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Hello Minikube

This tutorial shows you how to run a simple Hello World Node.js app on Kubernetes using Minikube and Katacoda. Katacoda provides a free, in-browser Kubernetes environment.

Note: You can also follow this tutorial if you’ve installed Minikube locally.


Before you begin

This tutorial provides a container image built from the following files:

var http = require('http');

var handleRequest = function(request, response) {
  console.log('Received request for URL: ' + request.url);
  response.end('Hello World!');
var www = http.createServer(handleRequest);
FROM node:6.14.2
COPY server.js .
CMD node server.js

For more information on the docker build command, read the Docker documentation.

Create a Minikube cluster

  1. Click Launch Terminal

    Note: If you installed Minikube locally, run minikube start.
  2. Open the Kubernetes dashboard in a browser:

    minikube dashboard
  3. Katacoda environment only: At the top of the terminal pane, click the plus sign, and then click Select port to view on Host 1.

  4. Katacoda environment only: Type 30000, and then click Display Port.

Create a Deployment

A Kubernetes Pod is a group of one or more Containers, tied together for the purposes of administration and networking. The Pod in this tutorial has only one Container. A Kubernetes Deployment checks on the health of your Pod and restarts the Pod’s Container if it terminates. Deployments are the recommended way to manage the creation and scaling of Pods.

  1. Use the kubectl create command to create a Deployment that manages a Pod. The Pod runs a Container based on the provided Docker image.

    kubectl create deployment hello-node --image=gcr.io/hello-minikube-zero-install/hello-node
  2. View the Deployment:

    kubectl get deployments


    hello-node   1         1         1            1           1m
  3. View the Pod:

    kubectl get pods


    NAME                          READY     STATUS    RESTARTS   AGE
    hello-node-5f76cf6ccf-br9b5   1/1       Running   0          1m
  4. View cluster events:

    kubectl get events
  5. View the kubectl configuration:

    kubectl config view
    Note: For more information about kubectlcommands, see the kubectl overview.

Create a Service

By default, the Pod is only accessible by its internal IP address within the Kubernetes cluster. To make the hello-node Container accessible from outside the Kubernetes virtual network, you have to expose the Pod as a Kubernetes Service.

  1. Expose the Pod to the public internet using the kubectl expose command:

    kubectl expose deployment hello-node --type=LoadBalancer --port=8080

    The --type=LoadBalancer flag indicates that you want to expose your Service outside of the cluster.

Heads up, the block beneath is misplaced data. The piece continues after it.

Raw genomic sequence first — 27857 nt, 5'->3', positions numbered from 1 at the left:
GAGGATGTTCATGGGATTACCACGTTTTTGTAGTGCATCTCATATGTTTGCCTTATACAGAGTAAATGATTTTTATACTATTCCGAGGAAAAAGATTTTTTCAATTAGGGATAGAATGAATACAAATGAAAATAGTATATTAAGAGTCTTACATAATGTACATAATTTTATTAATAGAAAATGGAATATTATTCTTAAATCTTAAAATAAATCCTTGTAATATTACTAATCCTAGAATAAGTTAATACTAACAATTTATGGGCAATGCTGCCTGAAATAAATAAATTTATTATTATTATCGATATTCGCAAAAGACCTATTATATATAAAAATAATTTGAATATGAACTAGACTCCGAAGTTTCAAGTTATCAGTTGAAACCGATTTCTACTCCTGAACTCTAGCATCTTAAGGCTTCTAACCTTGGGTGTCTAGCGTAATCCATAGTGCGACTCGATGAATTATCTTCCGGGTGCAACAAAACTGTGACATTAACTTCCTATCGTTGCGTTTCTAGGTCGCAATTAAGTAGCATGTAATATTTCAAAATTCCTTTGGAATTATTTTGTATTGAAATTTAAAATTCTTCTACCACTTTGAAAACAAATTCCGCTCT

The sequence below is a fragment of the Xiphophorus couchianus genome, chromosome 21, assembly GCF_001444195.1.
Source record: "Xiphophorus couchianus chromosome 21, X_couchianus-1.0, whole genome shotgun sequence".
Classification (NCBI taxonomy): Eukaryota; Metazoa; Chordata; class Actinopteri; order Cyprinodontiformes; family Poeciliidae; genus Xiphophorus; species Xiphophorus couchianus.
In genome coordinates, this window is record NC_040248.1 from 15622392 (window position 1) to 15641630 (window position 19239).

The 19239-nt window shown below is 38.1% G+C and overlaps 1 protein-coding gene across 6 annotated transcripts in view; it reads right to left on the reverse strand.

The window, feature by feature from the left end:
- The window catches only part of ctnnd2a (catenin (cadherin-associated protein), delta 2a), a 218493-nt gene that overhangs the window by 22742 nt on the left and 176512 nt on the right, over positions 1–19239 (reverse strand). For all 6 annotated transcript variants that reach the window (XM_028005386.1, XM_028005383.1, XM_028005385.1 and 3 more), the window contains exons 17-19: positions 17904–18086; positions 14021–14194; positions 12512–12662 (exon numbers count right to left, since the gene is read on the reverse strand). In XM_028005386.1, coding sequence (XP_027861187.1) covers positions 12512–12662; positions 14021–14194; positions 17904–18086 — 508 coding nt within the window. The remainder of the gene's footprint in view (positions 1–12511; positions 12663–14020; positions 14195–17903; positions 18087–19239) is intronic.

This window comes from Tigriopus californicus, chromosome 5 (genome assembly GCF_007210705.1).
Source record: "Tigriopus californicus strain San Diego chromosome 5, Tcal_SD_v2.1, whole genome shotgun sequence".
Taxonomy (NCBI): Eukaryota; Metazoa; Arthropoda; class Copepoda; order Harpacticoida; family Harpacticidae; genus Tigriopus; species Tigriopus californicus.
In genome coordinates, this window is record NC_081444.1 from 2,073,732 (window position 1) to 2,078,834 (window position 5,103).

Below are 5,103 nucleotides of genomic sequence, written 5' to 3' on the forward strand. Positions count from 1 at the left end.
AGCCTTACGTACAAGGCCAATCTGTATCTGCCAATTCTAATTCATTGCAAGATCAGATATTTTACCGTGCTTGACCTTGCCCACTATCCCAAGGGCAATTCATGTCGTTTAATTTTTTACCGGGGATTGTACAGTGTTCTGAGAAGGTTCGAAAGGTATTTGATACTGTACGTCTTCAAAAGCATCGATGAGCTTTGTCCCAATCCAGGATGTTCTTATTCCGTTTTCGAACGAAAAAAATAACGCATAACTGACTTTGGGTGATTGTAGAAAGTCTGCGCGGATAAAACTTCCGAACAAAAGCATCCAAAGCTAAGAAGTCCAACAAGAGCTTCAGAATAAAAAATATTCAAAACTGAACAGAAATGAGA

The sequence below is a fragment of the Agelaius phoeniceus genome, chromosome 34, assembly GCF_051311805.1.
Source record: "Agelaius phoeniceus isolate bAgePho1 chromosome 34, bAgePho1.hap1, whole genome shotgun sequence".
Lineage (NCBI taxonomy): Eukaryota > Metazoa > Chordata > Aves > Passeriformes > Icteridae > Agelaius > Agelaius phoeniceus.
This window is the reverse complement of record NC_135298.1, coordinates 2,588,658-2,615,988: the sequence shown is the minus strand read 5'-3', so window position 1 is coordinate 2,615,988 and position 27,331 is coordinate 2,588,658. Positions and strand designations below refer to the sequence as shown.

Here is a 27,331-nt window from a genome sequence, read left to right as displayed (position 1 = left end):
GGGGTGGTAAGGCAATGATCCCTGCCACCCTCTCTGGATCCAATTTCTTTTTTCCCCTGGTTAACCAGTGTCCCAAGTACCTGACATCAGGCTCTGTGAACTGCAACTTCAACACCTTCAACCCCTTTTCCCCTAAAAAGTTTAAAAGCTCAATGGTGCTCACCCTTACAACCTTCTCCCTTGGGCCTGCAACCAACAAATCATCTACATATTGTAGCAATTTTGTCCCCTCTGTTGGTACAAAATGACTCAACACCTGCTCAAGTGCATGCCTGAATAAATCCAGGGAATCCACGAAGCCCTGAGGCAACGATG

2. View the Service you just created:

    kubectl get services


    NAME         TYPE           CLUSTER-IP      EXTERNAL-IP   PORT(S)          AGE
    hello-node   LoadBalancer   <pending>     8080:30369/TCP   21s
    kubernetes   ClusterIP       <none>        443/TCP          23m

    On cloud providers that support load balancers, an external IP address would be provisioned to access the Service. On Minikube, the LoadBalancer type makes the Service accessible through the minikube service command.

  3. Run the following command:

    minikube service hello-node
  4. Katacoda environment only: Click the plus sign, and then click Select port to view on Host 1.

  5. Katacoda environment only: Type 30369 (see port opposite to 8080 in services output), and then click

    This opens up a browser window that serves your app and shows the “Hello World” message.

Enable addons

Minikube has a set of built-in addons that can be enabled, disabled and opened in the local Kubernetes environment.

  1. List the currently supported addons:

    minikube addons list


    addon-manager: enabled
    coredns: disabled
    dashboard: enabled
    default-storageclass: enabled
    efk: disabled
    freshpod: disabled
    heapster: disabled
    ingress: disabled
    kube-dns: enabled
    metrics-server: disabled
    nvidia-driver-installer: disabled
    nvidia-gpu-device-plugin: disabled
    registry: disabled
    registry-creds: disabled
    storage-provisioner: enabled
  2. Enable an addon, for example, heapster:

    minikube addons enable heapster


    heapster was successfully enabled
  3. View the Pod and Service you just created:

    kubectl get pod,svc -n kube-system


    NAME                                        READY     STATUS    RESTARTS   AGE
    pod/heapster-9jttx                          1/1       Running   0          26s
    pod/influxdb-grafana-b29w8                  2/2       Running   0          26s
    pod/kube-addon-manager-minikube             1/1       Running   0          34m
    pod/kube-dns-6dcb57bcc8-gv7mw               3/3       Running   0          34m
    pod/kubernetes-dashboard-5498ccf677-cgspw   1/1       Running   0          34m
    pod/storage-provisioner                     1/1       Running   0          34m
    NAME                           TYPE        CLUSTER-IP      EXTERNAL-IP   PORT(S)             AGE
    service/heapster               ClusterIP    <none>        80/TCP              26s
    service/kube-dns               ClusterIP      <none>        53/UDP,53/TCP       34m
    service/kubernetes-dashboard   NodePort     <none>        80:30000/TCP        34m
    service/monitoring-grafana     NodePort     <none>        80:30002/TCP        26s
    service/monitoring-influxdb    ClusterIP   <none>        8083/TCP,8086/TCP   26s
  4. Disable heapster:

    minikube addons disable heapster


    heapster was successfully disabled

Clean up

Now you can clean up the resources you created in your cluster:

kubectl delete service hello-node
kubectl delete deployment hello-node

Optionally, stop the Minikube virtual machine (VM):

minikube stop

Optionally, delete the Minikube VM:

minikube delete

What's next